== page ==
Apart from the presence of religious and sectarian extremists, Karachi’s law and order situation is also jeopardised by political and ethnic militants, as well as criminal gangs.
But while the city’s crime and militancy problems are indeed major and require effective approaches to tackle them, the answer certainly does not lie in relying on extrajudicial methods to address the violence.
Of late, there has been an uptick in the number of alleged encounters and extrajudicial killings in the city.
The MQM cried foul when a party member died in police custody on Jan 10.
While police claimed the man was in possession of an illegal weapon and had confessed to several murders, other reports indicated that the individual was tortured in custody.
Following the man’s death, party leaders said the Muttahida was being targeted both by religious extremists and the security establishment, while the MQM shut down the city on Sunday in protest. Around the same time as the custodial death, the bodies of three MQM supporters were discovered on the outskirts of the metropolis bearing torture marks.
Also read: Four Al Qaeda men killed in ‘encounter’
Meanwhile, several suspected religious militants have been gunned down in alleged encounters over the past few days.
Two suspects with reported links to Al Qaeda and the banned TTP were killed by police on Tuesday, while two individuals allegedly belonging to militant groups were also shot a day earlier.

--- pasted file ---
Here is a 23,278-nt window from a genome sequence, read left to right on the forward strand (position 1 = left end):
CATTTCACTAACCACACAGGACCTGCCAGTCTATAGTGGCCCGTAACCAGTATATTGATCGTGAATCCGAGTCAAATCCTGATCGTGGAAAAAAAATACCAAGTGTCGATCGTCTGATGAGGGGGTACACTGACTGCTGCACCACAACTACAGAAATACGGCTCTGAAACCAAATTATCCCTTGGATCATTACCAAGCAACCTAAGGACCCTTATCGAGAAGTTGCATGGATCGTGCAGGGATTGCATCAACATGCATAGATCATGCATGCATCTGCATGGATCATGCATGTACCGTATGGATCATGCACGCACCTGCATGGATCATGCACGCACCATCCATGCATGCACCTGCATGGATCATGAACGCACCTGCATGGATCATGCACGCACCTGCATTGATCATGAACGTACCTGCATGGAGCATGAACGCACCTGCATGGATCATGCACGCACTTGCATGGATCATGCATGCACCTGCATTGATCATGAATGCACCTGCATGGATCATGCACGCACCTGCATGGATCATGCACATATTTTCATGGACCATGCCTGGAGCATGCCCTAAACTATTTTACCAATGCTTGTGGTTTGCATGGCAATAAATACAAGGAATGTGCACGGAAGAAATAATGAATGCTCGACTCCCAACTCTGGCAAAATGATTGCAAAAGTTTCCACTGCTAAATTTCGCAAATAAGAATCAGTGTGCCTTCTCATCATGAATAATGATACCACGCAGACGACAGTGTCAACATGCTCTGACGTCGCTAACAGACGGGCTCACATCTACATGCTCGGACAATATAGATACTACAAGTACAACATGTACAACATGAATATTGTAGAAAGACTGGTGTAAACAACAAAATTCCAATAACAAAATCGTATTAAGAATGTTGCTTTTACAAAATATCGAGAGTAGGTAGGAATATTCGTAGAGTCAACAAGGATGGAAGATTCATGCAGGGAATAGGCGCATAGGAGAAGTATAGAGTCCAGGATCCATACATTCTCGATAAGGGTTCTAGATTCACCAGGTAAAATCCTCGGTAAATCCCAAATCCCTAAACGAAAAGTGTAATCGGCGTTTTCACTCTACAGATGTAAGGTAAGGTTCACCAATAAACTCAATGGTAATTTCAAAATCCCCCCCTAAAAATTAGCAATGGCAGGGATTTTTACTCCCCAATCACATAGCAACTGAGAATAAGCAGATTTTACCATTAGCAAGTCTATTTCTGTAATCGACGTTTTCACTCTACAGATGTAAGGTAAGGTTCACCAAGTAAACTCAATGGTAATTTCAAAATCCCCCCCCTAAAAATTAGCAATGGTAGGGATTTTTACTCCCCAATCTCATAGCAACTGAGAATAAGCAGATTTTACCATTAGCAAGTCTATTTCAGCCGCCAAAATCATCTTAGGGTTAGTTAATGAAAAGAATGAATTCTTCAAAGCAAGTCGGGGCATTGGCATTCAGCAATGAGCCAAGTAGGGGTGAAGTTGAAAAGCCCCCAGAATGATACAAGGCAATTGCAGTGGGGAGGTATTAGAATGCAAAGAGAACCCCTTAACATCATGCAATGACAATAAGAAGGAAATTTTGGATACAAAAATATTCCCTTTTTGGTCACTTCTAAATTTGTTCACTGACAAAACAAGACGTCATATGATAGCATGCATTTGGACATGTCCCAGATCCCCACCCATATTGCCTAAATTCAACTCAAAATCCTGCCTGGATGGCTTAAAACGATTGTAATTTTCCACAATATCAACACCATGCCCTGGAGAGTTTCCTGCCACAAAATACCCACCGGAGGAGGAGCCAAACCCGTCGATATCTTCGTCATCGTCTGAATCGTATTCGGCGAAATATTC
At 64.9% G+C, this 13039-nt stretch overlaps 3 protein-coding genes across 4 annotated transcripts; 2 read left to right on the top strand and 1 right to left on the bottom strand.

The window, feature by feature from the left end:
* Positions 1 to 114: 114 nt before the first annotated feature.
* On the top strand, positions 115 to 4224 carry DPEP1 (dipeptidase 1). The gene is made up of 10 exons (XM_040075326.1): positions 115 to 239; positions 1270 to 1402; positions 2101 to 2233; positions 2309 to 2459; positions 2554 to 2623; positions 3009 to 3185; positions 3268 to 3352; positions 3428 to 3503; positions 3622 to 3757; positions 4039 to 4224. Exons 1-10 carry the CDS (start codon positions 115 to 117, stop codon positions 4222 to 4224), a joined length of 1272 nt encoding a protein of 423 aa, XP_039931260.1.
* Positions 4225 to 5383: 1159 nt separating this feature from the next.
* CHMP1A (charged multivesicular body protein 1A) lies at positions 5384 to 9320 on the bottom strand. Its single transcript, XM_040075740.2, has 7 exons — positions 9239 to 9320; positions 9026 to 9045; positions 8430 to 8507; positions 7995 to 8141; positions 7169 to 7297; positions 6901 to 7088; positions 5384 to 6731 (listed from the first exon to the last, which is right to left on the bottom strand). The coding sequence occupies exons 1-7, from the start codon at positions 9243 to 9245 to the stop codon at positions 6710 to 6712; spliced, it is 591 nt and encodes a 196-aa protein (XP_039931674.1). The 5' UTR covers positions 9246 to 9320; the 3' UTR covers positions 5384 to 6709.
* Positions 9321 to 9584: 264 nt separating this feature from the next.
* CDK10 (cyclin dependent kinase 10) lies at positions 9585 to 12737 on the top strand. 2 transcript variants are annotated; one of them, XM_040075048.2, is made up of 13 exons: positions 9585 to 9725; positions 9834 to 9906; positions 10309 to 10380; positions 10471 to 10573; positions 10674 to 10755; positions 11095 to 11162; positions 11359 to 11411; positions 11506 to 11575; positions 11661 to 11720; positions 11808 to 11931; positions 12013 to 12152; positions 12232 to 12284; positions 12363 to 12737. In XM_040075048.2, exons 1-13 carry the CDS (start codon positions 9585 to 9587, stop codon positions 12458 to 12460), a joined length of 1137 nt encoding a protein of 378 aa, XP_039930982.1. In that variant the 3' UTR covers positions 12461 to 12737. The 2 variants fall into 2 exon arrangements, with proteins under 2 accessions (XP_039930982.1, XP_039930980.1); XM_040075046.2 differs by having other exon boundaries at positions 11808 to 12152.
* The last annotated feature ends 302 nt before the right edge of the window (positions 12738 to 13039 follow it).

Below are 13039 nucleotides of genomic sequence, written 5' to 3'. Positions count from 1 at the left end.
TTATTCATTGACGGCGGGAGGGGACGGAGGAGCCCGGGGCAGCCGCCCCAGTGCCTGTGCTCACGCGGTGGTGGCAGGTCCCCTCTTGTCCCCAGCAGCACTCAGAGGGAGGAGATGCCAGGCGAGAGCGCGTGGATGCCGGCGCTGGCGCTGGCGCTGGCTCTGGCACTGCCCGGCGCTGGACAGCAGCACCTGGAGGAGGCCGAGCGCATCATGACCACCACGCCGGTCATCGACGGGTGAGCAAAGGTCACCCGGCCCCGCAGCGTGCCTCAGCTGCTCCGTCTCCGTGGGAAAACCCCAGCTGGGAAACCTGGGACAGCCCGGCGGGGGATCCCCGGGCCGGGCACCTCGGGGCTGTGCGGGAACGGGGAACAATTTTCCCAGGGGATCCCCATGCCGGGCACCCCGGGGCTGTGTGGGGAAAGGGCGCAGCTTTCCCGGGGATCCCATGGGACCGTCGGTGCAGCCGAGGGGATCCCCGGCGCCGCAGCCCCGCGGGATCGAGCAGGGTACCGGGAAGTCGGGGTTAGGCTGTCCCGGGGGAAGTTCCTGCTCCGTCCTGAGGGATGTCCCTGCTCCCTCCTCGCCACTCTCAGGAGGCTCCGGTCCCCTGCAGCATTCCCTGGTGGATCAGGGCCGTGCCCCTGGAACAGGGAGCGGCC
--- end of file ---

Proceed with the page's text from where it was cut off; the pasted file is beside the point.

It is not only political parties that are complaining about the extrajudicial deaths of their workers; civil society activists have also raised concerns about the all-too-frequent encounters in Karachi.
Supporters of Sindhi and Baloch nationalist groups have also been targeted. It appears likely that some within the law-enforcement apparatus are using the cover of anti-militancy operations to settle scores and eliminate suspects by circumventing the criminal justice system.
Yet in a civilised, democratic society there is simply no room for extralegal methods. Especially now, with the creation of military courts — despite their drawbacks — the law-enforcement agencies have no excuse to skip the investigation and prosecution process and play executioner.
The criminal justice system surely needs a massive overhaul, while militancy in Karachi must be addressed through firm action.
But neither of these realities can justify extrajudicial killings.
The authorities need to fix the investigation and prosecution systems, at the same time making it clear to law enforcers that no extralegal methods will be tolerated when it comes to dealing with militancy and crime.
Published in Dawn, January 15th, 2015